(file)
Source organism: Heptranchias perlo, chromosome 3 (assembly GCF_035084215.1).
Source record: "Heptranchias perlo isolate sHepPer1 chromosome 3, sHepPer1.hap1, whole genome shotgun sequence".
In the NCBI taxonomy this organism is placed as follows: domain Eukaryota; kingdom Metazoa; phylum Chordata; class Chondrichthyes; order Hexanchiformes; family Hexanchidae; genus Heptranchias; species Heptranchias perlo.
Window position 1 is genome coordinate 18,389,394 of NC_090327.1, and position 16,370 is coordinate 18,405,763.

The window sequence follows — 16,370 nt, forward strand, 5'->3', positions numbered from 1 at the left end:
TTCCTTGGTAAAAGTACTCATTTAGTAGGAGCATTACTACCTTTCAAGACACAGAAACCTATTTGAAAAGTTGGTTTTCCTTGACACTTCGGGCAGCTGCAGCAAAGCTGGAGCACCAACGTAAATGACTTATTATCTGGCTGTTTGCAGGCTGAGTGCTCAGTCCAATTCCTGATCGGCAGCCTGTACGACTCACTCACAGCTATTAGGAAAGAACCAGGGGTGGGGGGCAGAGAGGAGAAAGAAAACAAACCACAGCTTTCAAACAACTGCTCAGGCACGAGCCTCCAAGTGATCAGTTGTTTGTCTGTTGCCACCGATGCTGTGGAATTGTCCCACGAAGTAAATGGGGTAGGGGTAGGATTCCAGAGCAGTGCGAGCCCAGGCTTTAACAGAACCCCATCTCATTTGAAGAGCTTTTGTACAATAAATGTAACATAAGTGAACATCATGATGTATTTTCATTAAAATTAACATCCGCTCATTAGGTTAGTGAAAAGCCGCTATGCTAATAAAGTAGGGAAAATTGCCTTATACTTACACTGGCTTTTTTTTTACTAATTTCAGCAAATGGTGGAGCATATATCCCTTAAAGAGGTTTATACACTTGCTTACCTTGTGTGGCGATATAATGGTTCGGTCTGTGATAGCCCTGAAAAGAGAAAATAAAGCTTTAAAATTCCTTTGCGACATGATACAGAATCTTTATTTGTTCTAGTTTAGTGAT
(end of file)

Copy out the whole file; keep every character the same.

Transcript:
Source organism: Heptranchias perlo, chromosome 3 (assembly GCF_035084215.1).
Source record: "Heptranchias perlo isolate sHepPer1 chromosome 3, sHepPer1.hap1, whole genome shotgun sequence".
In the NCBI taxonomy this organism is placed as follows: domain Eukaryota; kingdom Metazoa; phylum Chordata; class Chondrichthyes; order Hexanchiformes; family Hexanchidae; genus Heptranchias; species Heptranchias perlo.
Window position 1 is genome coordinate 18,389,394 of NC_090327.1, and position 16,370 is coordinate 18,405,763.

The window sequence follows — 16,370 nt, forward strand, 5'->3', positions numbered from 1 at the left end:
TTCCTTGGTAAAAGTACTCATTTAGTAGGAGCATTACTACCTTTCAAGACACAGAAACCTATTTGAAAAGTTGGTTTTCCTTGACACTTCGGGCAGCTGCAGCAAAGCTGGAGCACCAACGTAAATGACTTATTATCTGGCTGTTTGCAGGCTGAGTGCTCAGTCCAATTCCTGATCGGCAGCCTGTACGACTCACTCACAGCTATTAGGAAAGAACCAGGGGTGGGGGGCAGAGAGGAGAAAGAAAACAAACCACAGCTTTCAAACAACTGCTCAGGCACGAGCCTCCAAGTGATCAGTTGTTTGTCTGTTGCCACCGATGCTGTGGAATTGTCCCACGAAGTAAATGGGGTAGGGGTAGGATTCCAGAGCAGTGCGAGCCCAGGCTTTAACAGAACCCCATCTCATTTGAAGAGCTTTTGTACAATAAATGTAACATAAGTGAACATCATGATGTATTTTCATTAAAATTAACATCCGCTCATTAGGTTAGTGAAAAGCCGCTATGCTAATAAAGTAGGGAAAATTGCCTTATACTTACACTGGCTTTTTTTTTACTAATTTCAGCAAATGGTGGAGCATATATCCCTTAAAGAGGTTTATACACTTGCTTACCTTGTGTGGCGATATAATGGTTCGGTCTGTGATAGCCCTGAAAAGAGAAAATAAAGCTTTAAAATTCCTTTGCGACATGATACAGAATCTTTATTTGTTCTAGTTTAGTGAT